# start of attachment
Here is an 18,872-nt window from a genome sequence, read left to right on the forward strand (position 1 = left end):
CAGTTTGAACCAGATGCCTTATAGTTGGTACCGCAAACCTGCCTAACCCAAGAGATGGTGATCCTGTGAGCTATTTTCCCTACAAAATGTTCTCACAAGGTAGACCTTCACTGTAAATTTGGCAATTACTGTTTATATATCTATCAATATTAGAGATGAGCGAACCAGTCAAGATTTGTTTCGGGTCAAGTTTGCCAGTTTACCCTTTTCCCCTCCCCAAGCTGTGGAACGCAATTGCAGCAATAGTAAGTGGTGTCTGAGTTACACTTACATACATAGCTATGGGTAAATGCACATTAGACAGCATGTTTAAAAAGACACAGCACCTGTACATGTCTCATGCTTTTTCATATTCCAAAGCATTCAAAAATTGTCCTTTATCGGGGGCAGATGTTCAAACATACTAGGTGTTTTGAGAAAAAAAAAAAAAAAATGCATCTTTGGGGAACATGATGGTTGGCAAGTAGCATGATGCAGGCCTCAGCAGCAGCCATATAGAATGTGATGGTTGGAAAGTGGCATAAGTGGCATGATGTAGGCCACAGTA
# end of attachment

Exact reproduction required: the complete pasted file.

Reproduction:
Here is an 18,872-nt window from a genome sequence, read left to right on the forward strand (position 1 = left end):
CAGTTTGAACCAGATGCCTTATAGTTGGTACCGCAAACCTGCCTAACCCAAGAGATGGTGATCCTGTGAGCTATTTTCCCTACAAAATGTTCTCACAAGGTAGACCTTCACTGTAAATTTGGCAATTACTGTTTATATATCTATCAATATTAGAGATGAGCGAACCAGTCAAGATTTGTTTCGGGTCAAGTTTGCCAGTTTACCCTTTTCCCCTCCCCAAGCTGTGGAACGCAATTGCAGCAATAGTAAGTGGTGTCTGAGTTACACTTACATACATAGCTATGGGTAAATGCACATTAGACAGCATGTTTAAAAAGACACAGCACCTGTACATGTCTCATGCTTTTTCATATTCCAAAGCATTCAAAAATTGTCCTTTATCGGGGGCAGATGTTCAAACATACTAGGTGTTTTGAGAAAAAAAAAAAAAAAATGCATCTTTGGGGAACATGATGGTTGGCAAGTAGCATGATGCAGGCCTCAGCAGCAGCCATATAGAATGTGATGGTTGGAAAGTGGCATAAGTGGCATGATGTAGGCCACAGTA